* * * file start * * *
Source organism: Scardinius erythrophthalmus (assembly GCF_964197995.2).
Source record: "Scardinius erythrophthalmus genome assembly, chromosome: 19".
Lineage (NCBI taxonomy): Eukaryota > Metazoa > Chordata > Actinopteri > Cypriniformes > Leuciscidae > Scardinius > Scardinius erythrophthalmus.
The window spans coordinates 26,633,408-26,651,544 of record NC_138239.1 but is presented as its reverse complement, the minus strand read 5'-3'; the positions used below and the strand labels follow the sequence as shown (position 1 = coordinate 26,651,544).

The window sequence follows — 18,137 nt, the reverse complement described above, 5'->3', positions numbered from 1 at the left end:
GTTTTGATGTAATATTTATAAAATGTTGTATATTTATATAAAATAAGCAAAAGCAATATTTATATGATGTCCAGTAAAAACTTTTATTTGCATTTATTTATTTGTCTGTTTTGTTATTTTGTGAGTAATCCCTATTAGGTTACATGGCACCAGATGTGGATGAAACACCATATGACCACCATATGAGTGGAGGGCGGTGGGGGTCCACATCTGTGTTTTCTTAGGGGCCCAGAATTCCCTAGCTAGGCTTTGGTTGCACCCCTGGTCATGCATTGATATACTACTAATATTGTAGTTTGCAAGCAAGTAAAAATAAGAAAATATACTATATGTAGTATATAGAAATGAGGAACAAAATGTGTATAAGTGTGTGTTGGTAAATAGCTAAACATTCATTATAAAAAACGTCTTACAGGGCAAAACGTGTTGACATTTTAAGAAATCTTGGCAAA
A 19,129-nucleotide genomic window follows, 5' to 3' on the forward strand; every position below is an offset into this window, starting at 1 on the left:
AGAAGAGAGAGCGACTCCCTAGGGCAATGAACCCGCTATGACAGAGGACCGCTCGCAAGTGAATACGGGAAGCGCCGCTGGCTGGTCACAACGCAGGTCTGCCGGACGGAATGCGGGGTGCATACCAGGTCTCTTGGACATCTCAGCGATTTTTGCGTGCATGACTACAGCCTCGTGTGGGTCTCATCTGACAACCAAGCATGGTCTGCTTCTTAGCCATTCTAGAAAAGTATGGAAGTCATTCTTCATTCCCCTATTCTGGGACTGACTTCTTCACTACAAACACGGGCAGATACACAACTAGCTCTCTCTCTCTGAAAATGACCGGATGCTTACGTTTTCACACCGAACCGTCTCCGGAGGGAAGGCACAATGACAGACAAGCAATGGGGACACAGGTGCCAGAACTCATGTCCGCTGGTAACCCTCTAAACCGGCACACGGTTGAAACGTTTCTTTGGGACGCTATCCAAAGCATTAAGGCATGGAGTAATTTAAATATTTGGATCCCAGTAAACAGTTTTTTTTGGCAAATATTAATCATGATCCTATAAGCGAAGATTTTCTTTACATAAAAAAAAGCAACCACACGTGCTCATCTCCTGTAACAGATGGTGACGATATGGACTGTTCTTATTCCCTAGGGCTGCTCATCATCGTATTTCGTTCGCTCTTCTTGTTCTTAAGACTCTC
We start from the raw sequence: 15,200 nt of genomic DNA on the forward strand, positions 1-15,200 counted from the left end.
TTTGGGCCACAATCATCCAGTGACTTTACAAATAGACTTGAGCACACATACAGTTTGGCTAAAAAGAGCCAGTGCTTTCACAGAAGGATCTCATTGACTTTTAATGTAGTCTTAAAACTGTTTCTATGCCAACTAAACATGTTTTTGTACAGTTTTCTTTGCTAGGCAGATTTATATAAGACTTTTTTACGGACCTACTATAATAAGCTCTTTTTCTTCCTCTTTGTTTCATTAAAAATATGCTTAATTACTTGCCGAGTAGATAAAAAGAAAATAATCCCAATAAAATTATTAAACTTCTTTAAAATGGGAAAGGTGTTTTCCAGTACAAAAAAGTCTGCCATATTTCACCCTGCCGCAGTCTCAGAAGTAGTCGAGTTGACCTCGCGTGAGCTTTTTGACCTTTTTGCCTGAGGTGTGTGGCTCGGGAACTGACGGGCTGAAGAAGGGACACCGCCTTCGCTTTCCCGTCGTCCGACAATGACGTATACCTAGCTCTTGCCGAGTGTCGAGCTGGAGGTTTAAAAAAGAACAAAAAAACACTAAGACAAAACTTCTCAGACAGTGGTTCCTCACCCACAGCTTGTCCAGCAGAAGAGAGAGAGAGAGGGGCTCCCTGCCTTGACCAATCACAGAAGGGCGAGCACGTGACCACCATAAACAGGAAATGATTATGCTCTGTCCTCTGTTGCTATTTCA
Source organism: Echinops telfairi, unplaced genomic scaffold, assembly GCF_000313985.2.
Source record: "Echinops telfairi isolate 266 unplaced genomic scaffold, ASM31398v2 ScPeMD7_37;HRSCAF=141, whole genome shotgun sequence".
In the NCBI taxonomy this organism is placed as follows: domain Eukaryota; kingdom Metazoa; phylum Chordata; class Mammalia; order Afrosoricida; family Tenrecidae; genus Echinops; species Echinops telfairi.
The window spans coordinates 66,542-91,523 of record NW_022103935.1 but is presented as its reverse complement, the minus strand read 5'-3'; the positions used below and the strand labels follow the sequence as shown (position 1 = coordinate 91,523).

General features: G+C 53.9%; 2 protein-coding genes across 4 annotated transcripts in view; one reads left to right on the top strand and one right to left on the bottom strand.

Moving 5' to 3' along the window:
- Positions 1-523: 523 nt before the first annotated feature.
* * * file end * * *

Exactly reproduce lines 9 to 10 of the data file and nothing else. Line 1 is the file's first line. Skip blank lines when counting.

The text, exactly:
We start from the raw sequence: 15,200 nt of genomic DNA on the forward strand, positions 1-15,200 counted from the left end.
TTTGGGCCACAATCATCCAGTGACTTTACAAATAGACTTGAGCACACATACAGTTTGGCTAAAAAGAGCCAGTGCTTTCACAGAAGGATCTCATTGACTTTTAATGTAGTCTTAAAACTGTTTCTATGCCAACTAAACATGTTTTTGTACAGTTTTCTTTGCTAGGCAGATTTATATAAGACTTTTTTACGGACCTACTATAATAAGCTCTTTTTCTTCCTCTTTGTTTCATTAAAAATATGCTTAATTACTTGCCGAGTAGATAAAAAGAAAATAATCCCAATAAAATTATTAAACTTCTTTAAAATGGGAAAGGTGTTTTCCAGTACAAAAAAGTCTGCCATATTTCACCCTGCCGCAGTCTCAGAAGTAGTCGAGTTGACCTCGCGTGAGCTTTTTGACCTTTTTGCCTGAGGTGTGTGGCTCGGGAACTGACGGGCTGAAGAAGGGACACCGCCTTCGCTTTCCCGTCGTCCGACAATGACGTATACCTAGCTCTTGCCGAGTGTCGAGCTGGAGGTTTAAAAAAGAACAAAAAAACACTAAGACAAAACTTCTCAGACAGTGGTTCCTCACCCACAGCTTGTCCAGCAGAAGAGAGAGAGAGAGGGGCTCCCTGCCTTGACCAATCACAGAAGGGCGAGCACGTGACCACCATAAACAGGAAATGATTATGCTCTGTCCTCTGTTGCTATTTCA